On March 31, Governor Andrew Cuomo signed the Marijuana Regulation and Taxation Act (MRTA), making New York the 15th state to legalize the drug. Sponsored by Senator Liz Krueger (D–District 28) and Assembly Majority Leader Crystal D. Peoples-Stokes (D–Assembly District 141), MRTA permits adults 21 and older to consume marijuana for recreational purposes. Now, New Yorkers can possess—and smoke—openly.

But the bill’s aims transcend the expansion of bodily freedoms.

“Unlike any other state in America, this legislation is intentional about equity,” Peoples-Stokes told The New York Times. “Equity is not a second thought, it’s the first one, and it needs to be, because the people who paid the price for this war on drugs have lost so much.”

Black and brown people have been disproportionately affected by drug arrests. In view of this disparity, MRTA includes several provisions designed to assist these minority communities, both financially and otherwise. For example, 40% of the tax revenue from the sale of pot—which could potentially revitalize the state’s COVID-19–weakened economy—will head their way, and applicable marijuana-related convictions will be expunged.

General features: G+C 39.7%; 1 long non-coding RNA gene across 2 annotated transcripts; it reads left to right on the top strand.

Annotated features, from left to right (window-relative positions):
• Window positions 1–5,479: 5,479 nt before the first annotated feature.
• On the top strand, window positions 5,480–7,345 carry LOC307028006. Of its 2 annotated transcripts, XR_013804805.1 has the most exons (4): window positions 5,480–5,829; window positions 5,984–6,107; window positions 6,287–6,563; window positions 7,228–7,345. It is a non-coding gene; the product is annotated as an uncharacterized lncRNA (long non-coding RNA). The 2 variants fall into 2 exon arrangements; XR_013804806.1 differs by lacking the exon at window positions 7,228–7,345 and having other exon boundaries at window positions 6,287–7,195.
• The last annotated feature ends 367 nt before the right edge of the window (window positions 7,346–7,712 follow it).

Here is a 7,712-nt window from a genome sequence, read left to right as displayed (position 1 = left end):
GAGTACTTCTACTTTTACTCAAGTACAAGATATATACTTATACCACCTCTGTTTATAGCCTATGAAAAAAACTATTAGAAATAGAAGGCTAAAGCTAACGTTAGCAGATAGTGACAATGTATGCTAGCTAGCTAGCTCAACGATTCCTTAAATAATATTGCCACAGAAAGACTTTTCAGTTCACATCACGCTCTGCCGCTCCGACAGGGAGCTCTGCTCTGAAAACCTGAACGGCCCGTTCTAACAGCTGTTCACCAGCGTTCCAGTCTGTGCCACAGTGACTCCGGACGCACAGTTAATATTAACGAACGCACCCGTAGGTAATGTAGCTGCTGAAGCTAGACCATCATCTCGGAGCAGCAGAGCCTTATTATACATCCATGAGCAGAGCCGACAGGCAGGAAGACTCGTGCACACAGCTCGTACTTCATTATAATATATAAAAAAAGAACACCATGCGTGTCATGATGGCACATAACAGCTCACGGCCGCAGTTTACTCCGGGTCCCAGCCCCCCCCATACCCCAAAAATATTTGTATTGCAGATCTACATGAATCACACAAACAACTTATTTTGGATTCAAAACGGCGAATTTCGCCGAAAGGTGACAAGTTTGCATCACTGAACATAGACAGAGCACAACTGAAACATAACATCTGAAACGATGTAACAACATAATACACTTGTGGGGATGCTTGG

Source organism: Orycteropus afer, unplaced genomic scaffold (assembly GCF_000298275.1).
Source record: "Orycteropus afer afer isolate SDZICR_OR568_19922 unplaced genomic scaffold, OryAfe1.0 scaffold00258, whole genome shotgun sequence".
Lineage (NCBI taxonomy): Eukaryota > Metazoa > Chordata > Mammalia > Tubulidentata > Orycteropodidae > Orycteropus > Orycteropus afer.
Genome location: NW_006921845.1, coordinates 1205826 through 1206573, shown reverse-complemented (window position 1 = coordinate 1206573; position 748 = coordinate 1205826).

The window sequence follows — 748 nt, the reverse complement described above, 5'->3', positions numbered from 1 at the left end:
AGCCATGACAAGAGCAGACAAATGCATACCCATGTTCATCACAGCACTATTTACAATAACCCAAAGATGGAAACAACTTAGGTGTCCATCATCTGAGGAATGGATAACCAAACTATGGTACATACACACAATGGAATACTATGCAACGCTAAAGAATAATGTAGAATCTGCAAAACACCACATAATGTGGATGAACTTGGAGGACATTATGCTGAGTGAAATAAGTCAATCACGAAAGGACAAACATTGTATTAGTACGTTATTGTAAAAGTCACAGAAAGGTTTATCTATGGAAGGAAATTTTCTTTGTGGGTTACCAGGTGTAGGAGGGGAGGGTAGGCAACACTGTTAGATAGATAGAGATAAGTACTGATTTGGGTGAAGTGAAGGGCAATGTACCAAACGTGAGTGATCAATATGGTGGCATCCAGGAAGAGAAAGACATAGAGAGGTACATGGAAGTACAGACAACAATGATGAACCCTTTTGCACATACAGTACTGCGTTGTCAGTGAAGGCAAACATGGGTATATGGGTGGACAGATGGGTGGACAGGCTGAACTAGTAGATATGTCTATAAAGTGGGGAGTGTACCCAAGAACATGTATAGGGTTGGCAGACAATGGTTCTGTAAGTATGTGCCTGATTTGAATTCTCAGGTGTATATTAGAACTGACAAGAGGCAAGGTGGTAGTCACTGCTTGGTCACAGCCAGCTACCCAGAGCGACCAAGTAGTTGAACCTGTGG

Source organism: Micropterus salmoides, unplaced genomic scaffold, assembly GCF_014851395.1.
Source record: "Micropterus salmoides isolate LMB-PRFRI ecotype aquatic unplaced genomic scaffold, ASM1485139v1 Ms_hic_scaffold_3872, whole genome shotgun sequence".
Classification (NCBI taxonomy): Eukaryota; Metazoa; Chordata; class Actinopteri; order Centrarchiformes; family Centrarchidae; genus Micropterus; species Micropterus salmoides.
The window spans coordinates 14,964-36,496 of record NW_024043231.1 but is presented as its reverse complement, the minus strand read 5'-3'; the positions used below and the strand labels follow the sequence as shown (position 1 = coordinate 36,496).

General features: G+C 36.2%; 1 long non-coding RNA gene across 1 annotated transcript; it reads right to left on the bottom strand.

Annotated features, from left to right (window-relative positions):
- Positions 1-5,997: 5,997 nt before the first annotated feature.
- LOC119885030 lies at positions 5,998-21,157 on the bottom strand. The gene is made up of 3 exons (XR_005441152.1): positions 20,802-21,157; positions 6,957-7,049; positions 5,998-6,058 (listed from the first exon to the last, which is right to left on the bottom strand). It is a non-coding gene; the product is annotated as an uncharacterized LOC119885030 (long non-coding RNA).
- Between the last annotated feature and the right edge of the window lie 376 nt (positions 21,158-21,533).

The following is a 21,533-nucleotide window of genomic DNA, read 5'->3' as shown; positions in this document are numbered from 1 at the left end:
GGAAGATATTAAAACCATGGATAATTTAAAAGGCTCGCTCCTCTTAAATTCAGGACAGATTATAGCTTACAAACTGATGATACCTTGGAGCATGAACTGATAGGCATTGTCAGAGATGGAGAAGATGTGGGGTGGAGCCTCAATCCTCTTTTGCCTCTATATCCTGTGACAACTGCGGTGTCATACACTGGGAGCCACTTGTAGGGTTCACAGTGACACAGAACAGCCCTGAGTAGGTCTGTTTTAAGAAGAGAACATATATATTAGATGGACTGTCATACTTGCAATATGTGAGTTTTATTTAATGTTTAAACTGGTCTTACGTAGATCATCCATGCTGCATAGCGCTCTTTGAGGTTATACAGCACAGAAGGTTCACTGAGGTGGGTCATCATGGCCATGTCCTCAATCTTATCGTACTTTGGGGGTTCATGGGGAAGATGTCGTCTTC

However, Peoples-Stokes’s Republican colleagues were unhappy with this result.

“This deal legalizing marijuana is the result of closed-door discussions between leaders of one political party and a governor who is engulfed in scandal,” Senator Rob Ortt (R–District 62) said. “The outcome of these partisan negotiations is a deeply flawed piece of legislation that will hurt the health and safety of New Yorkers.”

In recent years, debate over the side effects of weed—and the potential consequences of lifting restrictions on its sale, possession and use—has divided Democratic and Republican lawmakers at almost every level of government. In a recent survey, researchers at the Institute of Politics at the Harvard Kennedy School, found that 49% of people who identify as Democrats support the legalization of marijuana, but only 32% of people who identify as Republicans do.

Interested in learning more about how smoking pot can affect your health? Read “Marijuana May Negatively Affect Women’s Fertility” and “Youth With Mood Disorders Who Use Marijuana at Higher Risk for Death.”